Mumma bear v hunky bad boy

Don’t worry – this is wholesome content… It’s getting to the hairy end of Fat Bear Week, where a pool of 12 portly brown bears in Alaska’s Katmai National Park have been narrowed down to the final 2. Chunk and Grazer are the public’s favourite rotund ursines this year, and neither has won the coveted crown before. Chunk ‘the Hunk’ has been described as a “rugged refrigerator of a bear” – he’s one of the park’s largest males and is recognisable for his distinctive facial scar. Giving him a serious run for his girth is Grazer, a blonde-eared mum of 2 litters who is renowned for her exceptional size and fishing prowess. But just one bear will win the top honour once the poll closes at 10am today – you can get your final vote in here. We can’t bear the anticipation…

Environment & Science Quirky News

Apropos of nothing

It’s always a good day to give your pooch a treat – but if they make the list for Australia’s most popular dog names in 2023, they might deserve an extra one for being on-trend. We’re looking at you, Luna, Daisy, Milo, Bella, Coco and Teddy…

Is Christmas cancelled? Not yet, but a shortage of Santa Clauses across Oz is putting the traditional shopping centre family portrait at risk this year. One recruiter reckons COVID has led to a drop-off in the number of sign-ups for the job. 

And if you’re looking for a fresh perspective, maybe ask a football goalie… A study reckons their brains merge signals from different senses more quickly – super helpful for their on-field jobs. It’s evidently working for Matildas star Mackenzie Arnold, who’s just been named captain of her UK team, West Ham United…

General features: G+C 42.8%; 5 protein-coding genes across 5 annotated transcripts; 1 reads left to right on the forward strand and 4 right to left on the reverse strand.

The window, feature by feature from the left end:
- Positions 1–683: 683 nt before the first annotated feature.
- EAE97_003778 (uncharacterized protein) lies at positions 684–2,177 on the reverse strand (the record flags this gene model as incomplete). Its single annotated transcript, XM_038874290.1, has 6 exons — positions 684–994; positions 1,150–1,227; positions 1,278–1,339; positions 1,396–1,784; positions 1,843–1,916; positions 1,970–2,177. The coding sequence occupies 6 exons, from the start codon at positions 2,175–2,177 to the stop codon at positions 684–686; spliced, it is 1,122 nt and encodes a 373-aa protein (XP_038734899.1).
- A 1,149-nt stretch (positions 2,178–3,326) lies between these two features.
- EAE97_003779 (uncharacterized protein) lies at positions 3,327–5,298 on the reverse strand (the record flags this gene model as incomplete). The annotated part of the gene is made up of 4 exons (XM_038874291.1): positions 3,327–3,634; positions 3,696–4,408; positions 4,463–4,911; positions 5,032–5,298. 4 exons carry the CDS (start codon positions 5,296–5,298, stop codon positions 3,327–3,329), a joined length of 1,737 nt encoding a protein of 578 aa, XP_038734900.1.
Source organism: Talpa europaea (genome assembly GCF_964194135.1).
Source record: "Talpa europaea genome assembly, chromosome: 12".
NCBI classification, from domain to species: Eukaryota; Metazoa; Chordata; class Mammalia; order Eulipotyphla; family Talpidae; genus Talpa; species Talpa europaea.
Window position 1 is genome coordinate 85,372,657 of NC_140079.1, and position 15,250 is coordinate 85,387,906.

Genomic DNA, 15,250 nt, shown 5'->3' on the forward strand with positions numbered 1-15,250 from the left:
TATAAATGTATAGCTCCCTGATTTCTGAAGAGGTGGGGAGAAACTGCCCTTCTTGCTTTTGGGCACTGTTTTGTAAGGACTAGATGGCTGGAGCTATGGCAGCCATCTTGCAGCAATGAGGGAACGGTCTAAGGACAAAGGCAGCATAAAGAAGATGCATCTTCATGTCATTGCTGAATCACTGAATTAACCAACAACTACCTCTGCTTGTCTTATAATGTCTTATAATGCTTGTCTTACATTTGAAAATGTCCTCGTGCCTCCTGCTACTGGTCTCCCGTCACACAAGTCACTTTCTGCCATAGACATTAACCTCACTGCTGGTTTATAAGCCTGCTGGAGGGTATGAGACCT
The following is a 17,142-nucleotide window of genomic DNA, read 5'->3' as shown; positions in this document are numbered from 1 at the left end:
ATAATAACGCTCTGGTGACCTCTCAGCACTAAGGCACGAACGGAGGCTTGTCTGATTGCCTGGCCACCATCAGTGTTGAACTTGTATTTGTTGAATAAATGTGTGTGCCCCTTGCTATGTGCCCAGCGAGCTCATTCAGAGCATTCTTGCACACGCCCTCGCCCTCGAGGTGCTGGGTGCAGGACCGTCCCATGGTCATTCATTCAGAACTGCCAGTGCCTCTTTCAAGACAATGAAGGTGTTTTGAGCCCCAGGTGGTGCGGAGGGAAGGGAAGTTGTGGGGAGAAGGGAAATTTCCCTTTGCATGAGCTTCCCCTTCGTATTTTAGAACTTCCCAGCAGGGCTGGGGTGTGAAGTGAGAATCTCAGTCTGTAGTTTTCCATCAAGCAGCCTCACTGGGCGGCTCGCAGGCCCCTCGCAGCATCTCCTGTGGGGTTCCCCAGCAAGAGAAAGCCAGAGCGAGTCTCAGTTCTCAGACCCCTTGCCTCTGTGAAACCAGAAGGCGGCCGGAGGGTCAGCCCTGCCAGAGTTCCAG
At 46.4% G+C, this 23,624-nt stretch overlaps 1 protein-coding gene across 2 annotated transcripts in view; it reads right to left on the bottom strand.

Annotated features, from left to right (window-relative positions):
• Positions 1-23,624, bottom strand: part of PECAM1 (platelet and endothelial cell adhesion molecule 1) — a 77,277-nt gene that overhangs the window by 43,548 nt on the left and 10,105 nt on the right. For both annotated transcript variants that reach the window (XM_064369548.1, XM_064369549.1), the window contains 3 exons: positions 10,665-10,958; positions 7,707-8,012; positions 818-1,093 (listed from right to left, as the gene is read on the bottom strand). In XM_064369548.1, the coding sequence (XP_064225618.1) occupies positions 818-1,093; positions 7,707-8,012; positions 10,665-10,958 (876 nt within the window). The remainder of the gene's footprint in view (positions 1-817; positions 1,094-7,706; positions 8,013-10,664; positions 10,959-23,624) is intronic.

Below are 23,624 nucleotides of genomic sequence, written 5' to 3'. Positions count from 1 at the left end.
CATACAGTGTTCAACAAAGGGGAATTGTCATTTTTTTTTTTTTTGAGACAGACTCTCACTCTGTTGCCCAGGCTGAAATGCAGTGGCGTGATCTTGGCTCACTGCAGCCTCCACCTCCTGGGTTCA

Quirky News

Squiz the Day

10.00am (AEDT) – Fat Bear Week winner announced

12.30pm (AEDT) – Voice architect/WA Senator Patrick Dodson addresses the National Press Club – Canberra

1.00pm (AEDT) – Housing Minister Julie Collins speaks on ‘Tackling Australia’s housing crisis’ – livestream available here

6.00pm (AEDT) – Referendum postal vote application closes

6.00pm (AEDT) – Indian diplomat Shivshankar Menon in conversation at the Lowy Institute – Canberra

ABS Data Release – Monthly Business Turnover Indicator, August

Company AGM – Commonwealth Bank; CSL

Start of the Asia Pacific Cities Summit and Mayors’ Forum (until 13 October) – Brisbane –

International Day of the Girl

National Coming Out Day

First day of HSC written examinations

Birthdays for Dawn French (1957), Joan Cusack (1962) and Cardi B (1992)

Anniversary of:
• the inauguration of the University of Sydney, Australia’s oldest university (1852)
• the premiere of Saturday Night Live, with George Carlin as host (1975)
• a wedding anniversary for Bill and Hillary Clinton (1975)
• the birthdays of the first Governor of NSW Arthur Phillip (1738), former First Lady Eleanor Roosevelt (1884), and actor Luke Perry (1966)
• the death of singer Édith Piaf (1963)

Squiz the Day